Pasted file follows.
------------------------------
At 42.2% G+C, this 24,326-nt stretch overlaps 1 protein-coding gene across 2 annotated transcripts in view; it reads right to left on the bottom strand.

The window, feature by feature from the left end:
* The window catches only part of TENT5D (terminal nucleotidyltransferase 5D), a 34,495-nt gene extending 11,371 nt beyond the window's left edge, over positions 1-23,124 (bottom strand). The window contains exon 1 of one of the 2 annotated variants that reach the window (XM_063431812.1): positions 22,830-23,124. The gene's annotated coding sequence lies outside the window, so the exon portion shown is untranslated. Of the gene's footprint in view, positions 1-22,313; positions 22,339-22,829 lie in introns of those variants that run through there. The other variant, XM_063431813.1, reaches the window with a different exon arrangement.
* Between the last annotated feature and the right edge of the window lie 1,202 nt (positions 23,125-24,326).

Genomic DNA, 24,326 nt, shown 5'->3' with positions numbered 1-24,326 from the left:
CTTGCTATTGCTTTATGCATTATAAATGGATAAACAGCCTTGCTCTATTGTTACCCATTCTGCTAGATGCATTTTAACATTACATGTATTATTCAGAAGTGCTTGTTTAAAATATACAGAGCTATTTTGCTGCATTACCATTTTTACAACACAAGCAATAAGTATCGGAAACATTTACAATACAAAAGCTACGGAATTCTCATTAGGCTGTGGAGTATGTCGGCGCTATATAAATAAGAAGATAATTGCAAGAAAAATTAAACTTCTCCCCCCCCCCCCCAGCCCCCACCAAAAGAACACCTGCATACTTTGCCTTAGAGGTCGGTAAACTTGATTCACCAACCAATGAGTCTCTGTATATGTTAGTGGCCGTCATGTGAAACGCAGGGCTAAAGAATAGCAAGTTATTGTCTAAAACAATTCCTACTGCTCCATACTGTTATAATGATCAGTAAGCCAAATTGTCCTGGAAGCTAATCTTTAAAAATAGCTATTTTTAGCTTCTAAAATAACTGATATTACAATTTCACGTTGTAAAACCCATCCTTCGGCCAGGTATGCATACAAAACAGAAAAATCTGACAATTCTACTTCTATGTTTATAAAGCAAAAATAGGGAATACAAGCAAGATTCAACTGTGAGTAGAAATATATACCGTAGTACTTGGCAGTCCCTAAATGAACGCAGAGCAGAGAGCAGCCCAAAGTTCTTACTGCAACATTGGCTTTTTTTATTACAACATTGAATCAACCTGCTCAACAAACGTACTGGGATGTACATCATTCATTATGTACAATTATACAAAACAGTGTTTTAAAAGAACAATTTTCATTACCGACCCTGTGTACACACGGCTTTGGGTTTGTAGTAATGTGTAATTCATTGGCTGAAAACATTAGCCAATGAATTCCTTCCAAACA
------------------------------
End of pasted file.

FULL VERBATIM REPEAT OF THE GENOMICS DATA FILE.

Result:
At 42.2% G+C, this 24,326-nt stretch overlaps 1 protein-coding gene across 2 annotated transcripts in view; it reads right to left on the bottom strand.

The window, feature by feature from the left end:
* The window catches only part of TENT5D (terminal nucleotidyltransferase 5D), a 34,495-nt gene extending 11,371 nt beyond the window's left edge, over positions 1-23,124 (bottom strand). The window contains exon 1 of one of the 2 annotated variants that reach the window (XM_063431812.1): positions 22,830-23,124. The gene's annotated coding sequence lies outside the window, so the exon portion shown is untranslated. Of the gene's footprint in view, positions 1-22,313; positions 22,339-22,829 lie in introns of those variants that run through there. The other variant, XM_063431813.1, reaches the window with a different exon arrangement.
* Between the last annotated feature and the right edge of the window lie 1,202 nt (positions 23,125-24,326).

Genomic DNA, 24,326 nt, shown 5'->3' with positions numbered 1-24,326 from the left:
CTTGCTATTGCTTTATGCATTATAAATGGATAAACAGCCTTGCTCTATTGTTACCCATTCTGCTAGATGCATTTTAACATTACATGTATTATTCAGAAGTGCTTGTTTAAAATATACAGAGCTATTTTGCTGCATTACCATTTTTACAACACAAGCAATAAGTATCGGAAACATTTACAATACAAAAGCTACGGAATTCTCATTAGGCTGTGGAGTATGTCGGCGCTATATAAATAAGAAGATAATTGCAAGAAAAATTAAACTTCTCCCCCCCCCCCCCAGCCCCCACCAAAAGAACACCTGCATACTTTGCCTTAGAGGTCGGTAAACTTGATTCACCAACCAATGAGTCTCTGTATATGTTAGTGGCCGTCATGTGAAACGCAGGGCTAAAGAATAGCAAGTTATTGTCTAAAACAATTCCTACTGCTCCATACTGTTATAATGATCAGTAAGCCAAATTGTCCTGGAAGCTAATCTTTAAAAATAGCTATTTTTAGCTTCTAAAATAACTGATATTACAATTTCACGTTGTAAAACCCATCCTTCGGCCAGGTATGCATACAAAACAGAAAAATCTGACAATTCTACTTCTATGTTTATAAAGCAAAAATAGGGAATACAAGCAAGATTCAACTGTGAGTAGAAATATATACCGTAGTACTTGGCAGTCCCTAAATGAACGCAGAGCAGAGAGCAGCCCAAAGTTCTTACTGCAACATTGGCTTTTTTTATTACAACATTGAATCAACCTGCTCAACAAACGTACTGGGATGTACATCATTCATTATGTACAATTATACAAAACAGTGTTTTAAAAGAACAATTTTCATTACCGACCCTGTGTACACACGGCTTTGGGTTTGTAGTAATGTGTAATTCATTGGCTGAAAACATTAGCCAATGAATTCCTTCCAAACA